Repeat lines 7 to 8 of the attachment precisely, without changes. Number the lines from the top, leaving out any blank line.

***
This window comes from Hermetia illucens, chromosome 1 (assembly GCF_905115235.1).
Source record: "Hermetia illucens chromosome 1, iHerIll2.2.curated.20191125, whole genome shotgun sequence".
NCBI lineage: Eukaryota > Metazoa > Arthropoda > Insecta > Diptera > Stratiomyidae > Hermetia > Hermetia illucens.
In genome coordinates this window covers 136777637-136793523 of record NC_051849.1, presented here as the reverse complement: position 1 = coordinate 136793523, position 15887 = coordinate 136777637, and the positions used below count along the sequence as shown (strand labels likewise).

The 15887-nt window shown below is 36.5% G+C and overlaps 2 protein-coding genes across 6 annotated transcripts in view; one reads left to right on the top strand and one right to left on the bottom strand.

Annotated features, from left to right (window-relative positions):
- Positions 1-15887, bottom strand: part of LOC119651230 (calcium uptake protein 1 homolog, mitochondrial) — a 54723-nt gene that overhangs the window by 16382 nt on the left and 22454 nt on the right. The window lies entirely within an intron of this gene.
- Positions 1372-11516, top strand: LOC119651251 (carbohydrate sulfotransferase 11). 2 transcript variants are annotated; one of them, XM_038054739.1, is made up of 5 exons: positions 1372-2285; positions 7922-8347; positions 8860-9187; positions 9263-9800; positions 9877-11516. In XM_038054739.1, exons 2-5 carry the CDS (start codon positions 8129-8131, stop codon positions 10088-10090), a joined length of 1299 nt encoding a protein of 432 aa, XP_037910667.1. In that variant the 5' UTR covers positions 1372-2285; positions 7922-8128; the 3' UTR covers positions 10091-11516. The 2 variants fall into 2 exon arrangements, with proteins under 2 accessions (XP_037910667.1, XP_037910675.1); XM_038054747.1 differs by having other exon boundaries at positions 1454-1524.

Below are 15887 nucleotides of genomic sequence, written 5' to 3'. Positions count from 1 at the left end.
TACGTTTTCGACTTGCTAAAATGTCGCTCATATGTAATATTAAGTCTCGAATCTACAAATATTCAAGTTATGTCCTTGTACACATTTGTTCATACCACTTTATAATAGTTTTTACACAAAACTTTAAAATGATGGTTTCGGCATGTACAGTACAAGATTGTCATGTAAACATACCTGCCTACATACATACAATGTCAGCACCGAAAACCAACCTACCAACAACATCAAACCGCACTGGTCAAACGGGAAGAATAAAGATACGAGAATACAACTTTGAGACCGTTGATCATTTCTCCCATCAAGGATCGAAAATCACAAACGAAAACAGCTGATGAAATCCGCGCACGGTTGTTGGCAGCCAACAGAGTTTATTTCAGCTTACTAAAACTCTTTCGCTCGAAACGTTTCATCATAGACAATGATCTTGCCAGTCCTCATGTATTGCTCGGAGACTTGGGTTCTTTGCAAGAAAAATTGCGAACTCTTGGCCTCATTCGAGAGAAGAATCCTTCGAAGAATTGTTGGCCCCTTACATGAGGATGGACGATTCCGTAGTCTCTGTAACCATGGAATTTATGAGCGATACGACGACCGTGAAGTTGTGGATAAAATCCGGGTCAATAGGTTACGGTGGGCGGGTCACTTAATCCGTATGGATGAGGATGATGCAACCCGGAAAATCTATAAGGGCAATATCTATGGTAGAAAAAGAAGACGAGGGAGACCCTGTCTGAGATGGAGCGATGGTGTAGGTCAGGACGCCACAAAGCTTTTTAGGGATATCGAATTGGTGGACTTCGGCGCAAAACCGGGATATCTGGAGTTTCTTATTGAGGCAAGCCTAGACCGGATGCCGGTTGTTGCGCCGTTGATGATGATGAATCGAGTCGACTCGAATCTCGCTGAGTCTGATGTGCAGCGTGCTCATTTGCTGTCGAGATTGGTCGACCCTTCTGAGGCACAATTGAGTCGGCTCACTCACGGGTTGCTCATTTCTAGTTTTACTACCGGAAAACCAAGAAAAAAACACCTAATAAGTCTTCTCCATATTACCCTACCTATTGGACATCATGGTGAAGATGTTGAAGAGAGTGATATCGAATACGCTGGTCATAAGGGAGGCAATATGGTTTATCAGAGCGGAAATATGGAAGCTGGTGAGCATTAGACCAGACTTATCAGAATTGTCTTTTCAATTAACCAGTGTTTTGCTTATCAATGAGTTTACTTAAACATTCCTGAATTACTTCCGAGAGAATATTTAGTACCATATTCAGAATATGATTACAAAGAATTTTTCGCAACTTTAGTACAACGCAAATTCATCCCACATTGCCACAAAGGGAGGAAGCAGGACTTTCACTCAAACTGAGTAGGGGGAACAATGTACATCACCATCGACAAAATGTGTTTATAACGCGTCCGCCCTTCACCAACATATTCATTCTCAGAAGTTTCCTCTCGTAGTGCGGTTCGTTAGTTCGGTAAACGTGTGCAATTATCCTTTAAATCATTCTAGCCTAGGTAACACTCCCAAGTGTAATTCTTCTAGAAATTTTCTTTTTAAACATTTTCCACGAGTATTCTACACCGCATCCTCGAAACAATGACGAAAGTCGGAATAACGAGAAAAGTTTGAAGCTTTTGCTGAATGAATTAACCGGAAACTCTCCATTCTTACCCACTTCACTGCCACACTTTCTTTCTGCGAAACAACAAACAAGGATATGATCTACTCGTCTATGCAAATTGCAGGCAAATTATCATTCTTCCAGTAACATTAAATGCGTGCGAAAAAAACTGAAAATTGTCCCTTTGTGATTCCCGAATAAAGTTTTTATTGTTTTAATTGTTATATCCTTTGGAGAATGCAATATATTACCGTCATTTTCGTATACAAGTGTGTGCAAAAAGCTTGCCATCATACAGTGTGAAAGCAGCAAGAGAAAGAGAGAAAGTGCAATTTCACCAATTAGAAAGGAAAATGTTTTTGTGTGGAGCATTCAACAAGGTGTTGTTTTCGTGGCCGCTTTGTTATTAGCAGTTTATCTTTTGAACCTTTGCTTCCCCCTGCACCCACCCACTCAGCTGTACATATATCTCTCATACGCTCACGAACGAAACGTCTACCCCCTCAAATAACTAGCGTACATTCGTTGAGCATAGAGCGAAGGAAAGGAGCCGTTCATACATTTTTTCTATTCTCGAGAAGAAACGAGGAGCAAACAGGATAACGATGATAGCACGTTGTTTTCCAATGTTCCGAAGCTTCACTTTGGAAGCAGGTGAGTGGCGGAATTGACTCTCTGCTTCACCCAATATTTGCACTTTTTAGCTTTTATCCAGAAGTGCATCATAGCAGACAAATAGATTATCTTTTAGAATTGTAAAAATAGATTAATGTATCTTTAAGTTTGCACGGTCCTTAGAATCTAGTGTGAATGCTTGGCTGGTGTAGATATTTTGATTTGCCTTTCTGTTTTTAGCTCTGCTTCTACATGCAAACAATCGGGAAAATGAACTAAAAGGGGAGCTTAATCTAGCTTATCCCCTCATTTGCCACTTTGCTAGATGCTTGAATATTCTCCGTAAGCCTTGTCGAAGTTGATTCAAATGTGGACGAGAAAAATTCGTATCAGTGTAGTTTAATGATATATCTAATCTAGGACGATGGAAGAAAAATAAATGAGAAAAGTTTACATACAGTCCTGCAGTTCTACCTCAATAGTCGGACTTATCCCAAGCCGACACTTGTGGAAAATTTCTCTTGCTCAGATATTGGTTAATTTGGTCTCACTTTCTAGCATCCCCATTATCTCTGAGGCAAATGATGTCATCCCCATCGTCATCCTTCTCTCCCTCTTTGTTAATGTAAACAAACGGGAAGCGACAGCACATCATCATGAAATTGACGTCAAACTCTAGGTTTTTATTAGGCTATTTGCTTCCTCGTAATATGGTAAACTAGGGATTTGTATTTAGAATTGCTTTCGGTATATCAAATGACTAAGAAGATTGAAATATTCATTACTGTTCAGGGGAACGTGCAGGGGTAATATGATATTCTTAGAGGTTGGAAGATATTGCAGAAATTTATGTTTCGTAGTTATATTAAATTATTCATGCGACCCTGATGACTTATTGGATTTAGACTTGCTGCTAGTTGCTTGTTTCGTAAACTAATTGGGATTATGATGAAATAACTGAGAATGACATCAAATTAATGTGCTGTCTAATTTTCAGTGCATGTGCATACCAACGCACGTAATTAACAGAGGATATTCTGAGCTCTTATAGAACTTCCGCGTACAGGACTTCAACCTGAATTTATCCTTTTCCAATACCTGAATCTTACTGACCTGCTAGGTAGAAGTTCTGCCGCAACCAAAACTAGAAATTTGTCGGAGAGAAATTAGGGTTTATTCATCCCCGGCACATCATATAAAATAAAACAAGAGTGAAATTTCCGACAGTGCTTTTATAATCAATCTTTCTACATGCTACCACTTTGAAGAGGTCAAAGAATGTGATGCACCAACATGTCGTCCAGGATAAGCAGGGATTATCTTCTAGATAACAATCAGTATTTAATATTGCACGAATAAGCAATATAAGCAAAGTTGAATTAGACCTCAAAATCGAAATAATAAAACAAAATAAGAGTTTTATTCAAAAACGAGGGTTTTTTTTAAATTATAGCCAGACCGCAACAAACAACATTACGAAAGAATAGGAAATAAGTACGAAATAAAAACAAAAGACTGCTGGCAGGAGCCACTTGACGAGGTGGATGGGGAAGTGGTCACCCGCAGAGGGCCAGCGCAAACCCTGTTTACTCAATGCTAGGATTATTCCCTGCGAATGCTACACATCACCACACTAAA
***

- Positions 1-15887, bottom strand: part of LOC119651230 (calcium uptake protein 1 homolog, mitochondrial) — a 54723-nt gene that overhangs the window by 16382 nt on the left and 22454 nt on the right. The window lies entirely within an intron of this gene.
- Positions 1372-11516, top strand: LOC119651251 (carbohydrate sulfotransferase 11). 2 transcript variants are annotated; one of them, XM_038054739.1, is made up of 5 exons: positions 1372-2285; positions 7922-8347; positions 8860-9187; positions 9263-9800; positions 9877-11516. In XM_038054739.1, exons 2-5 carry the CDS (start codon positions 8129-8131, stop codon positions 10088-10090), a joined length of 1299 nt encoding a protein of 432 aa, XP_037910667.1. In that variant the 5' UTR covers positions 1372-2285; positions 7922-8128; the 3' UTR covers positions 10091-11516. The 2 variants fall into 2 exon arrangements, with proteins under 2 accessions (XP_037910667.1, XP_037910675.1); XM_038054747.1 differs by having other exon boundaries at positions 1454-1524.